Sunday, July 21, 2013


Earlier this year we caught Rudimental on a whim at Bowery Ballroom just after they exploded in Austin, Texas, at their much talked about showcases at SXSW. The English band, which combine hip-hop, R&B, funk, rock, jazz, raggae, and everything in between blew the lid off iconic downtown venue and cemented their place as one of the best live acts we saw this year. While the bands debut, Home, will finally be released in the U.S. on August 6 via Big Beat, the group have had a busy season overseas performing at Glastonbury and opening for Nas on his European tour. We spoke to producer, DJ, and member Piers Agget about the bands success, live shows, and how playing around the world still makes them feel at home. Take a look at our interview below:

The definition of Rudimental is “A fundamental element, principle, or skill, as of a field of learning.” How does that apply to you as a band?

I think soul is a fundamental element in our music and it’s definitely a principle that we stand by. The name actually came from a music theory book called The Book of Rudiments. It's basically teaches the rhythms and roots of music.

The sounds and styles of this band range from jazz, funk, soul, drum & bass, and so much more. How does a song get crafted when this band has so many styles?

It varies. Sometimes we write the idea and sing it ourselves, sometimes we jam an idea in the studio and other time ideas are made on our laptops, on the road. When we make a tune we it’s a lot to do with how were feeling, and the mood which will normally determine the vibe, tempo and genre of the song.

Your debut album is be called “Home,” is this an homage to London?

Yea and also “Home” is really about community and positivity. We are from Hackney, London but when we play to thousands of people in festivals we also feel at home. 

How has London influenced this band?

Walking down the street in London you see so many cultures and styles. On my street there was reggae pumping out of one window, Irish folk out of another, and out of mine was drum and bass/garage/house. There is also a pirate radio and an underground club culture that influenced us massively. We used to DJ on illegal radio stations to get our tunes heard, and go to warehouses and clubs and listen to various styles of bass music.

Who are some of your musical influences?

It ranges from Sly and the Family Stone, Funkadelic, Marvin Gaye to Massive Attack, and Soul to Soul. We were all heavily into the score by The Fugees when we were young too. We are fans of many different styles of music and there are 4 of us so you can imagine our tastes are quite eclectic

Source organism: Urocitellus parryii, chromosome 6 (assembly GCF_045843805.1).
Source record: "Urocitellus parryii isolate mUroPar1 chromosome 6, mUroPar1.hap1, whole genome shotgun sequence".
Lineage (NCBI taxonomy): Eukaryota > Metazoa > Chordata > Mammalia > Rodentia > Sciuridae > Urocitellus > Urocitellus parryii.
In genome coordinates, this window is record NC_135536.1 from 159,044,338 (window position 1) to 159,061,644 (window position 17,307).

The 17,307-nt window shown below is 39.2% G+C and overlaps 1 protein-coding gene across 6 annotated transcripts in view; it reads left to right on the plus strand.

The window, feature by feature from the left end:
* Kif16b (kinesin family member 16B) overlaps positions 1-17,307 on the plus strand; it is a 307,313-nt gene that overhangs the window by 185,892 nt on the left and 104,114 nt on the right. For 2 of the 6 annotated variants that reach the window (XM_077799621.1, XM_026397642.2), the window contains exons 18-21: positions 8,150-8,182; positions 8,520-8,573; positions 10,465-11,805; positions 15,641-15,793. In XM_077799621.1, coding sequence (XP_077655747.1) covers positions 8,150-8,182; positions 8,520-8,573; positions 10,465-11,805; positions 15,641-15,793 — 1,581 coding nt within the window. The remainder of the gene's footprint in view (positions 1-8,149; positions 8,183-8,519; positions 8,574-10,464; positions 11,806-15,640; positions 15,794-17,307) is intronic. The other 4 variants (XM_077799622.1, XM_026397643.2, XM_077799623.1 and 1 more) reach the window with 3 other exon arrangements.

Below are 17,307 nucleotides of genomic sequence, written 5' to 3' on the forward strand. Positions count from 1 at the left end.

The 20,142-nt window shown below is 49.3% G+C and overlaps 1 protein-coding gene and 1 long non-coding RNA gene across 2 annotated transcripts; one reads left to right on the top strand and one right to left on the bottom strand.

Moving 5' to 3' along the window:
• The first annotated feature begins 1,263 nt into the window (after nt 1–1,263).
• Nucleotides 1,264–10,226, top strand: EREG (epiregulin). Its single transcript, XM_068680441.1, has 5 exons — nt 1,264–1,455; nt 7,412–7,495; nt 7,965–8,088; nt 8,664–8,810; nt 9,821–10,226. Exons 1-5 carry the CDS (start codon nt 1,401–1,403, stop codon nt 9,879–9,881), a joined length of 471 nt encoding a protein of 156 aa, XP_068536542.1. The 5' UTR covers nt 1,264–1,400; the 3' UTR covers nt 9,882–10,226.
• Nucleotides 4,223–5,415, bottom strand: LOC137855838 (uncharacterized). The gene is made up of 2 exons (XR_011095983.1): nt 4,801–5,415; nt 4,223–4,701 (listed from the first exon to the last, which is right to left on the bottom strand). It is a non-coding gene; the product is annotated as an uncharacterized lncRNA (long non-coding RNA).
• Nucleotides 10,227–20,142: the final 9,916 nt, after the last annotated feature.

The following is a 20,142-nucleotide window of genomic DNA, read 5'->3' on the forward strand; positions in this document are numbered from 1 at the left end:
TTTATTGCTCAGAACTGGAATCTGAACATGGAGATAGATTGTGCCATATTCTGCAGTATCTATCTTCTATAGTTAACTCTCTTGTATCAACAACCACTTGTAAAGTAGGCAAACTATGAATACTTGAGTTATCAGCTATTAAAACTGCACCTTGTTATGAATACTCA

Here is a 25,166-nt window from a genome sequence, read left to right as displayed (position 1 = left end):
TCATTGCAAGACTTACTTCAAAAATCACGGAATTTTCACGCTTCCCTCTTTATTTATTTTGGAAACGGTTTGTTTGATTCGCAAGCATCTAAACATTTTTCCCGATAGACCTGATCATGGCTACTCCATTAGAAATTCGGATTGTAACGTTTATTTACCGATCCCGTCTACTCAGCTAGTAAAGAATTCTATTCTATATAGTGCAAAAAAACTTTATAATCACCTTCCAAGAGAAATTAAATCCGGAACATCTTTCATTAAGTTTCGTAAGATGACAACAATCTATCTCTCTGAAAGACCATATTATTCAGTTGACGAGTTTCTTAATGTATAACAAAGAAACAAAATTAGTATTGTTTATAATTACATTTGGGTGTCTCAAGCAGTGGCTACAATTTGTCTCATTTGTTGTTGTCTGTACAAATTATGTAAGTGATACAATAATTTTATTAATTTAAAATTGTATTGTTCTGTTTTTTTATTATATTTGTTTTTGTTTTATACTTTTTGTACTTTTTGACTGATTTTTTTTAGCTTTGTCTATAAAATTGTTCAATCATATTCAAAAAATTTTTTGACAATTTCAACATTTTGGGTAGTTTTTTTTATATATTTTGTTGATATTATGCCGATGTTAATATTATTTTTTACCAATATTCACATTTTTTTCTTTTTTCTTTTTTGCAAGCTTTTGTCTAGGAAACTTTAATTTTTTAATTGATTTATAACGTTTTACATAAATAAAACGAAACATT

After years of playing together, what was it like to finally get your debut together and creating it?

It’s been an amazing journey, we have recorded and made lots of tracks on the road, we finished "waiting all night" in a hotel room in Scotland. So the sound is very much influenced by our live gigs and the energy of the fans in the crowd.

There are a slew of guest vocalists on the album, how did you assemble who would be on what song? Were songs written specifically for a voice?

We write and sing on our songs and then work with singers we feel will fit that song, for example we met John Newman in a pub and heard him performing and thought he would be perfect for "Feel The Love". We also have an extended family of singers and musicians we have met in and around the music scene in London at our studio in Shoreditch. Sometimes we also write with the singers, people like MNEK, Sinead Harnett and Emili Sande who are all on the album.
Who would you still love to work with?

We are massive fans of people like Little Dragon, Lauren Hill and Janelle Monae. 

The bands live shows are some of the most extraordinary and fun things I have ever experienced. What is it like to be on a stage night in and night out doing what you love and bringing that joy to so many people?
It is so inspirational to write a song and play it live, the vibe and energy we get off the crowd gives us a buzz, and when we are on stage we are definitely at one with the crowd. 

The band made a name for themselves this year at SXSW. What was that experience like?

The Ribs at Ironworks were amazing! We played the Fader Fort and the Hype Hotel with Artists like Solange and Laura Mvula. We really enjoyed ourselves and there was a great reaction from the crowds.

You do an amazing cover of Fugees “Ready or Not,” who came up with the idea to cover that song and remix it like you do?

The album "The Score" by the Fugees was one of our favorites when we were young, there was a Jungle/DnB remix by DJ Hype of the Ready or not that we used to rave to so we thought we would mash that up on our live set.